At the 2007, 2008 and 2009 summits, the G8 reiterated their support of the FTI and also pledged to fill the financing gaps faced by FTI-endorsed countries. At the 2009 summit in L’Aquila, the G8 also committed to ‘pursue funding’ to fill the financing gaps faced by the FTI’s multilateral funds.
To track the G8’s progress towards meeting their education commitment, ONE monitors progress towards the goal of UPE and measures each country’s contribution towards delivering the financing required to achieve UPE in sub-Saharan Africa by 2010. In its 2010 Global Monitoring Report, UNESCO revised its estimates on the financing gap for basic education to reflect the increased resources needed to provide an education for marginalised children, who make up the majority of the outof- school population globally. The external financing gap for sub-Saharan African countries to reach UPE is now estimated to be $6.8 billion annually (in 2009 prices).42 The G8 share of this figure (based on collective gross national income) was $2.7 billion in 2008 and will need to rise to $5.3 billion by 2010.
The Gleneagles commitment was robust in that it set the MDG as a target and also emphasised country ownership by pledging to support African education plans through the FTI. However, the lack of an explicit financial commitment, deadlines, interim targets and other accountability measures meant that implementation on this commitment has been slow and uneven. In addition, subsequent pledges to fill the gaps faced by FTI-endorsed countries, while commendable, were less ambitious than the original commitment because the FTI covers only a fraction of the total efforts needed to meet UPE.
Progress since Gleneagles
Reaching UPE by 2015 requires progress on two fronts – enrolment and completion. Although progress on enrolment in recent years has been positive, with headline figures increasing annually, completion rates and overall measures of quality have not kept pace.
Efforts to eliminate school fees and other barriers to education led to an increase in enrolment in sub-Saharan Africa from 58% in 1999 to 74% in 2007, the most rapid increase of any region. Madagascar, Tanzania and Zambia have achieved enrolment ratios above 90%. Despite these results, enrolling the 32 million children who are still out of school in sub- Saharan Africa promises to be much more difficult, because the majority of them are marginalised children (such as young girls, children in rural areas or fragile states, and children with disabilities).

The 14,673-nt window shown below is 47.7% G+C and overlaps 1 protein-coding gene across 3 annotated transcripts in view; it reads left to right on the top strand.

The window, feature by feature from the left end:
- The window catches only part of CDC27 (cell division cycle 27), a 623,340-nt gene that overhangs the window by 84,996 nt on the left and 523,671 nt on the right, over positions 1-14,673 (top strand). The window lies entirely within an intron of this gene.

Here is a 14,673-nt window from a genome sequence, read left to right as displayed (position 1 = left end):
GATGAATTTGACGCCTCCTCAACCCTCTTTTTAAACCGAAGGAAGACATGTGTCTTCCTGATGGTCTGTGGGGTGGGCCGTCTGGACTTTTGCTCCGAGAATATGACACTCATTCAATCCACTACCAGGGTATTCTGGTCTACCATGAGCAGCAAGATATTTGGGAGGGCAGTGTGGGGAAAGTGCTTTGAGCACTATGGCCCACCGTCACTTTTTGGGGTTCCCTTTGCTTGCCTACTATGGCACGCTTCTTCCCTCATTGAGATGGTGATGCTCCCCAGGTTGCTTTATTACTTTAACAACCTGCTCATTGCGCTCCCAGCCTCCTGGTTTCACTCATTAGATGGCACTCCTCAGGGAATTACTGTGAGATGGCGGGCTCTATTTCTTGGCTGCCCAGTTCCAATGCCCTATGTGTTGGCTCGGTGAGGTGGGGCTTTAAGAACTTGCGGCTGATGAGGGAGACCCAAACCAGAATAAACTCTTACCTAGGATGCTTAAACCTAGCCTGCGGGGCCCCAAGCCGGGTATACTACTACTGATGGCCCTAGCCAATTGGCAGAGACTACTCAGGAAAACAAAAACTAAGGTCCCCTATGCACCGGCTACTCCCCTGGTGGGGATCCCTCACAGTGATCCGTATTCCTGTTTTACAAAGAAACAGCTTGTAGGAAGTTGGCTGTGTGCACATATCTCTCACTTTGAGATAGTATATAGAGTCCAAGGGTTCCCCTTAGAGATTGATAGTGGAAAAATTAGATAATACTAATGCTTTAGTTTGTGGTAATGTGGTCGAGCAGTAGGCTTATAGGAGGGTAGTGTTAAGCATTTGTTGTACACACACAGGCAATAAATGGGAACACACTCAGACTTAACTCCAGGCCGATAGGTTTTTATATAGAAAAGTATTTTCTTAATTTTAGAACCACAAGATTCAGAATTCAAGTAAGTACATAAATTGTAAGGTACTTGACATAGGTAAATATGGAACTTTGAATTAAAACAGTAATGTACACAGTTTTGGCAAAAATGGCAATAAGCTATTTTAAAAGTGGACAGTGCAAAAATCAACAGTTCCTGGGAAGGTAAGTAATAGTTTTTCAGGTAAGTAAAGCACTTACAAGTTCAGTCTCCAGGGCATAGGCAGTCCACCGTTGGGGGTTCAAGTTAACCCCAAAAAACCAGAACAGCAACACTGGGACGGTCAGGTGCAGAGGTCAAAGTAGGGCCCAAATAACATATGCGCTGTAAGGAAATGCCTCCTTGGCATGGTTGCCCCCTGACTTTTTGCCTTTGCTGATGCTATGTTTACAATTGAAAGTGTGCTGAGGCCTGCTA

Progress on improving primary school completion rates in sub-Saharan Africa has been much slower than the improvements in enrolment. Although the proportion of children completing primary school in the region increased from 53% to 63% between 1999 and 2007, this increase did not keep pace with enrolment growth. This reflects the reality that, while many more children are entering the school system, millions are still dropping out of school early and failing to complete a full cycle. Related to this slow increase in completion rates is the region’s poor performance on key measurements of education quality, which indicate that many children who do enrol in school are not leaving with even basic reading and maths competency. Regional assessments from Malawi, Namibia and Zambia, for example, found that over 70% of grade 6 students in each country had not achieved basic maths competency. In many countries, a lack of trained teachers and adequate supplies is not only making learning extremely difficult but also failing to motivate students to complete a full cycle of school.
G7 ODA FOR EDUCATION
Although development assistance for primary education from the G7 increased substantially in the year following Gleneagles to peak at a total of $1.4 billion in 2006, levels have since been falling. In 2008, the G7 committed $1.1 billion to primary education in sub-Saharan Africa, a decrease of $30 million from 2007. These levels fall far short of the $2.7 billion the G7 would have had to contribute to meet their proportionate share of the UPE goal for the region, making it very difficult to scale up by 2010 to meet the Gleneagles commitment. In 2008, France and Canada came closest to meeting their proportionate share of UPE financing.
In addition to a decrease in volume, the G7’s prioritisation of sub-Saharan Africa in education spending has also declined since 2006. In 2008, the allocation of total global ODA spent on primary education that was directed to the region fell to 36%, the lowest level in the past decade, from a high of 60% in 2006. This shift has been driven largely by the US, which is the biggest funder of basic education globally but which has shifted its spending to regions outside sub-Saharan Africa in the past five years.
Sustaining and accelerating progress towards UPE will require a revitalised effort on the part of donors and developing countries over the next five years. The 1Goal Campaign around the World Cup in South Africa could serve as a critical vehicle to mobilise popular support for education around the world. Donors and developing countries both need to use the momentum generated in 2010 as an opportunity to reinvigorate their commitments to global education. Specifically, the G8 and other donors should do the following: